Electric aviation at your doorstep

Changing urban living with eVTOL

The urban landscape is changing.

By 2030, urban areas are projected to house 60% of people globally and one in every three people will live in cities with at least half a million inhabitants.¹ The growing population will have an impact on our already crowded cities and transportation networks.

In a 2018 survey, three of the most congested cities in Europe were found to be Rome, Paris, and London where hours spent in traffic per year are 166, 165 and 149 respectively.² For London, as of 22nd June this year, the TFL daily congestion charge for cars entering the city center will increase from the existing £11.50 to £15. Car-free areas in London are also being introduced through the Streetspace programme in response to the COVID-19 pandemic.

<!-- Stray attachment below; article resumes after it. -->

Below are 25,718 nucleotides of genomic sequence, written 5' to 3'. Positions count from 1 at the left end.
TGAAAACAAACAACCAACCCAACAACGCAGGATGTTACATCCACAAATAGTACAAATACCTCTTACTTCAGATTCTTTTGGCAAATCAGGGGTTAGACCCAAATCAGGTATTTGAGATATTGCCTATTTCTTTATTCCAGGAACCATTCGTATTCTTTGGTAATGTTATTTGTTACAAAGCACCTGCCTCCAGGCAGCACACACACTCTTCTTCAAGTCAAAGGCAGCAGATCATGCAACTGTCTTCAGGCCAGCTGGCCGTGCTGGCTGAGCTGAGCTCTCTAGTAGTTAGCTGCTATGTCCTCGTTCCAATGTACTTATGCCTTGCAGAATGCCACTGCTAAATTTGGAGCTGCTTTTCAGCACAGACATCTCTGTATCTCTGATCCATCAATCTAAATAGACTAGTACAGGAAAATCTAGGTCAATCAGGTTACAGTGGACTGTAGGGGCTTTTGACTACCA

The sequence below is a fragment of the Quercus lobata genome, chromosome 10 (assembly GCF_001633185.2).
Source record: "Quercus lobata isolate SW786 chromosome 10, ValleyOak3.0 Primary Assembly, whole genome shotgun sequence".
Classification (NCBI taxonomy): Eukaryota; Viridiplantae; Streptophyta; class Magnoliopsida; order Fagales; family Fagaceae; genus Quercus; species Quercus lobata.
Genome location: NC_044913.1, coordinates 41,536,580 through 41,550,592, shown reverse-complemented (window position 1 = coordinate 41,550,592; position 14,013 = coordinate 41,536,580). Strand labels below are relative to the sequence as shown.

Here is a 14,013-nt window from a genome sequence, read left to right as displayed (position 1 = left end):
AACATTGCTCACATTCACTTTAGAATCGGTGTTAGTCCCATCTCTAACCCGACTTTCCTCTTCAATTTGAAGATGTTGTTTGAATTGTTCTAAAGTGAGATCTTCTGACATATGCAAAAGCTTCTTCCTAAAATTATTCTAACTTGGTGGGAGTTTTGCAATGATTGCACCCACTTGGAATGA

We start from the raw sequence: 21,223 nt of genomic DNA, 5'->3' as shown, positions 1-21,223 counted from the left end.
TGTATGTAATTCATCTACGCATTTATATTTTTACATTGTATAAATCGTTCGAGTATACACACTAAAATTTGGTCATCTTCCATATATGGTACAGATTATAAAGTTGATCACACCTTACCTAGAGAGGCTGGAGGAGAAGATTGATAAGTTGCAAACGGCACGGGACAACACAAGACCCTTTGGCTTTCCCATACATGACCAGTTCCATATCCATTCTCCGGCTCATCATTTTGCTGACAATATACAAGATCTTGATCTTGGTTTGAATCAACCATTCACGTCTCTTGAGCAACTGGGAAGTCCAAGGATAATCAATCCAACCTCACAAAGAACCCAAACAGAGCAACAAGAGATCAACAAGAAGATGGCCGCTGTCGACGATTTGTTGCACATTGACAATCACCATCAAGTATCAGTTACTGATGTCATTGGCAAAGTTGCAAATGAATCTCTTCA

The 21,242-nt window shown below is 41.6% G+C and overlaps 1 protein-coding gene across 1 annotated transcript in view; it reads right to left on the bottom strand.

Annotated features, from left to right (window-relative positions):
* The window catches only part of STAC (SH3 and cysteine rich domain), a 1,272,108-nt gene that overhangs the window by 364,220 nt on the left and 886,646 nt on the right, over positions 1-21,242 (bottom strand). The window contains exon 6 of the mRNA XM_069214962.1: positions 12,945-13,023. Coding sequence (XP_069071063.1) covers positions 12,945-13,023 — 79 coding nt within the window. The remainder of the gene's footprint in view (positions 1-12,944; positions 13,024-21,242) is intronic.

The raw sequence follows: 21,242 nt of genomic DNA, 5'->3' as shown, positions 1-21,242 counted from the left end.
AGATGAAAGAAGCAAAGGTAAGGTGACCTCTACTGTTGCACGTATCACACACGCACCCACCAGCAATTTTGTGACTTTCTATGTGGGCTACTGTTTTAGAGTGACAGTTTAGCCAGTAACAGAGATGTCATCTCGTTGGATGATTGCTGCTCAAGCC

Back to the Future (1985)

We can all agree that traffic is the worst and that we’d rather be anywhere but in a traffic jam. It wastes our time, impacts our quality of life, and adds to our carbon footprint. Consumers, now accustomed to the on-demand economy and many starting to think “green”, are looking for ways to get from point A to point B quicker and better. It would be helpful to press a button, lift up to the skies, and hover over all of the other cars to reach our final destination — just like in the scene from “Back to the Future” where the car takes off from the ground and flies away.

Not quite as retrofuturistic as the movie, Urban Air Mobility (UAM) could be one answer to the clean, on-demand travel that we’re looking for.